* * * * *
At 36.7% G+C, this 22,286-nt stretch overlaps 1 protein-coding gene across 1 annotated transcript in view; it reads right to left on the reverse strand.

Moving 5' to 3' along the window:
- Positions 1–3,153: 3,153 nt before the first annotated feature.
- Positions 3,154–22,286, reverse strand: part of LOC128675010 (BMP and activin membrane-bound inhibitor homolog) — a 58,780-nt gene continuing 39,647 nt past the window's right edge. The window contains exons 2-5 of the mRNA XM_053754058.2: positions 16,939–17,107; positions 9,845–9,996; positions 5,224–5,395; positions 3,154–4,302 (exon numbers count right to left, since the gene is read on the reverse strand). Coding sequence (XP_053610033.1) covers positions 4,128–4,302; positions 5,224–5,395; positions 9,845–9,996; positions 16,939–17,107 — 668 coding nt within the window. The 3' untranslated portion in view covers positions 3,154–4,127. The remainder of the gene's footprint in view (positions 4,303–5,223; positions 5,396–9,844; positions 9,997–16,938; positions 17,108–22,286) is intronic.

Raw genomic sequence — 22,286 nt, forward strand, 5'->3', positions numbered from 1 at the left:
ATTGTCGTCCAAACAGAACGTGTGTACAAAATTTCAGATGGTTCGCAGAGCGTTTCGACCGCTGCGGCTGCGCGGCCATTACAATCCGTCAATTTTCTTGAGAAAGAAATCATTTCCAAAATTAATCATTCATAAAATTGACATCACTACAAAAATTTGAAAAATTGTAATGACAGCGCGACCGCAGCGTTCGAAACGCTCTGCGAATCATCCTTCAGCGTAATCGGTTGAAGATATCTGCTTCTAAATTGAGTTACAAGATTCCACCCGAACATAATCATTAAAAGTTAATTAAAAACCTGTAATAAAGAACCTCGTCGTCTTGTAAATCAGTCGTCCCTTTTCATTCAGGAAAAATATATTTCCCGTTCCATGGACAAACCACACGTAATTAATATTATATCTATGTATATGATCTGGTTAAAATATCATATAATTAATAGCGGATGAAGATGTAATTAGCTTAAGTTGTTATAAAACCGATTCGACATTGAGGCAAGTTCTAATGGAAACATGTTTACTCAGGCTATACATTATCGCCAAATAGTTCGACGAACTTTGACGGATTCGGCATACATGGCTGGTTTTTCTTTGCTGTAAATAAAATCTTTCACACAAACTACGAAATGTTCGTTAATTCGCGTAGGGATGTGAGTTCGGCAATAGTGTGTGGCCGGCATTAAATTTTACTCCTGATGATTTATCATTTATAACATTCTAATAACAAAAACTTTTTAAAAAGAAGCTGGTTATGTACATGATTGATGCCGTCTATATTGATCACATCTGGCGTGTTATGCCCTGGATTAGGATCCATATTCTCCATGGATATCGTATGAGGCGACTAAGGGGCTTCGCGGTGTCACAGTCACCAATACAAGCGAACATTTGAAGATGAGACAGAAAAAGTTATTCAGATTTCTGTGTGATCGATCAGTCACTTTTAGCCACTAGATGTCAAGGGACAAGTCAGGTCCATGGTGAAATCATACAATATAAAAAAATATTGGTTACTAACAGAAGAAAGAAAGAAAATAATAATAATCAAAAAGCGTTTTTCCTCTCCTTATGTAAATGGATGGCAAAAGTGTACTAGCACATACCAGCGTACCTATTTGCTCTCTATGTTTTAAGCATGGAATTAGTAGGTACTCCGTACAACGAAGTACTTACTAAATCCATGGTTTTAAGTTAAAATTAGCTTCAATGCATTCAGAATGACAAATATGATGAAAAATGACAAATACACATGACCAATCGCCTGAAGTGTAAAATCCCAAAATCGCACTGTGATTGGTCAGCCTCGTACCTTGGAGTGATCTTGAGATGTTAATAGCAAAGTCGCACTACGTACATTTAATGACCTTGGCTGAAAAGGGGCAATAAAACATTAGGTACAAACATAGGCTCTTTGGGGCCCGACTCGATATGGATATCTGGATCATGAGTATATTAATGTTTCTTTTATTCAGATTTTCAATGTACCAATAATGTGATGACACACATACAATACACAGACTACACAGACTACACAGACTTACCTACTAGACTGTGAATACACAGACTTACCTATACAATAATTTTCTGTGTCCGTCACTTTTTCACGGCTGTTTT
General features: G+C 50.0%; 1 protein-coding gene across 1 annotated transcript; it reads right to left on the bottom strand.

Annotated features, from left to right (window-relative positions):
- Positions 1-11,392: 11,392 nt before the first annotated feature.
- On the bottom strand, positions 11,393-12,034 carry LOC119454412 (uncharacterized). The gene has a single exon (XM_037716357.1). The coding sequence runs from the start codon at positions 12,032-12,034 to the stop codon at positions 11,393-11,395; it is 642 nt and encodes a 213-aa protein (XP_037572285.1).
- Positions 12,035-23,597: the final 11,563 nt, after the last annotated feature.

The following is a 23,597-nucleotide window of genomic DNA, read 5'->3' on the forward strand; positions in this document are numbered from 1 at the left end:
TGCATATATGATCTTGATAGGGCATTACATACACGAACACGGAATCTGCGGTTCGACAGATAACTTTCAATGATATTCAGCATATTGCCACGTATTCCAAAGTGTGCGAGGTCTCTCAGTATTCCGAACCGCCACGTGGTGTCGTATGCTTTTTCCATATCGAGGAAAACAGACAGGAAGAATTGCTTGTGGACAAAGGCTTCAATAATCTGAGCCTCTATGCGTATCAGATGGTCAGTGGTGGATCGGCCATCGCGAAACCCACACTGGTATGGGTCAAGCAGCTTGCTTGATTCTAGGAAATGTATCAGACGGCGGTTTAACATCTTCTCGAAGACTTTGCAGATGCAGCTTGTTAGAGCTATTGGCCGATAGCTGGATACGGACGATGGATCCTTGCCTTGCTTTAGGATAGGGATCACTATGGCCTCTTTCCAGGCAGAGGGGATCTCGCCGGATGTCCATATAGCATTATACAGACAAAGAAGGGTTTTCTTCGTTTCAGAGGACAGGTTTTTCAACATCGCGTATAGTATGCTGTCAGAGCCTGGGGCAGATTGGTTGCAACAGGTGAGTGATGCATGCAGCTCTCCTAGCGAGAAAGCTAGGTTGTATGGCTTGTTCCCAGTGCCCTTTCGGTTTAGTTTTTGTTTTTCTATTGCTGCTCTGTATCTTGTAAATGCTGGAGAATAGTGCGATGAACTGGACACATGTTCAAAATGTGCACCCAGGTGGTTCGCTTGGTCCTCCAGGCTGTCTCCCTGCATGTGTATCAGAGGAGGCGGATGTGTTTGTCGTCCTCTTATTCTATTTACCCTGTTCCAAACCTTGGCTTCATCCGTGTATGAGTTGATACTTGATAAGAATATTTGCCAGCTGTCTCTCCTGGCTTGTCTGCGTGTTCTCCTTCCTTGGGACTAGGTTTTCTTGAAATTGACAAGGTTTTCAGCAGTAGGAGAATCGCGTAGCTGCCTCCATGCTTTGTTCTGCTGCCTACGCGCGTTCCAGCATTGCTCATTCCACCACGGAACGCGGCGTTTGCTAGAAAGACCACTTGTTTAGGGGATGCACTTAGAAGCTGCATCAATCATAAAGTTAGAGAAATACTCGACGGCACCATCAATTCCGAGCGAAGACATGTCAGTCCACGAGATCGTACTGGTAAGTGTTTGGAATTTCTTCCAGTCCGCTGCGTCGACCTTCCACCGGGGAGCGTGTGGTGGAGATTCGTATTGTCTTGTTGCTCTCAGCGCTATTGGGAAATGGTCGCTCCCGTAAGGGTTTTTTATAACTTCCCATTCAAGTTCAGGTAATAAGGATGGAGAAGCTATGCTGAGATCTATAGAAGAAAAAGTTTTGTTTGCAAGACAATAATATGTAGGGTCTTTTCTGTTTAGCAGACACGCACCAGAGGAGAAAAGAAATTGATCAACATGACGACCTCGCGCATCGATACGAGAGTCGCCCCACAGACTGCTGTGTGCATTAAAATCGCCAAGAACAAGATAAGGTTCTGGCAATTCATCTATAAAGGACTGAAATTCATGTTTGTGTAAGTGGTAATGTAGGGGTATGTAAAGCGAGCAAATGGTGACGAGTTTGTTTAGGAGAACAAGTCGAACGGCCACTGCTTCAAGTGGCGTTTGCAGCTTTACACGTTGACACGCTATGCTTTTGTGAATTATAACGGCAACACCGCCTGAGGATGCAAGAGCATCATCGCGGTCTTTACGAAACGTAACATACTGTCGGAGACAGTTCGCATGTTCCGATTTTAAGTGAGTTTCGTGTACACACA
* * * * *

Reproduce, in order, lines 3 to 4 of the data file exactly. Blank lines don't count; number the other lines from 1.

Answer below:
- Positions 1–3,153: 3,153 nt before the first annotated feature.
- Positions 3,154–22,286, reverse strand: part of LOC128675010 (BMP and activin membrane-bound inhibitor homolog) — a 58,780-nt gene continuing 39,647 nt past the window's right edge. The window contains exons 2-5 of the mRNA XM_053754058.2: positions 16,939–17,107; positions 9,845–9,996; positions 5,224–5,395; positions 3,154–4,302 (exon numbers count right to left, since the gene is read on the reverse strand). Coding sequence (XP_053610033.1) covers positions 4,128–4,302; positions 5,224–5,395; positions 9,845–9,996; positions 16,939–17,107 — 668 coding nt within the window. The 3' untranslated portion in view covers positions 3,154–4,127. The remainder of the gene's footprint in view (positions 4,303–5,223; positions 5,396–9,844; positions 9,997–16,938; positions 17,108–22,286) is intronic.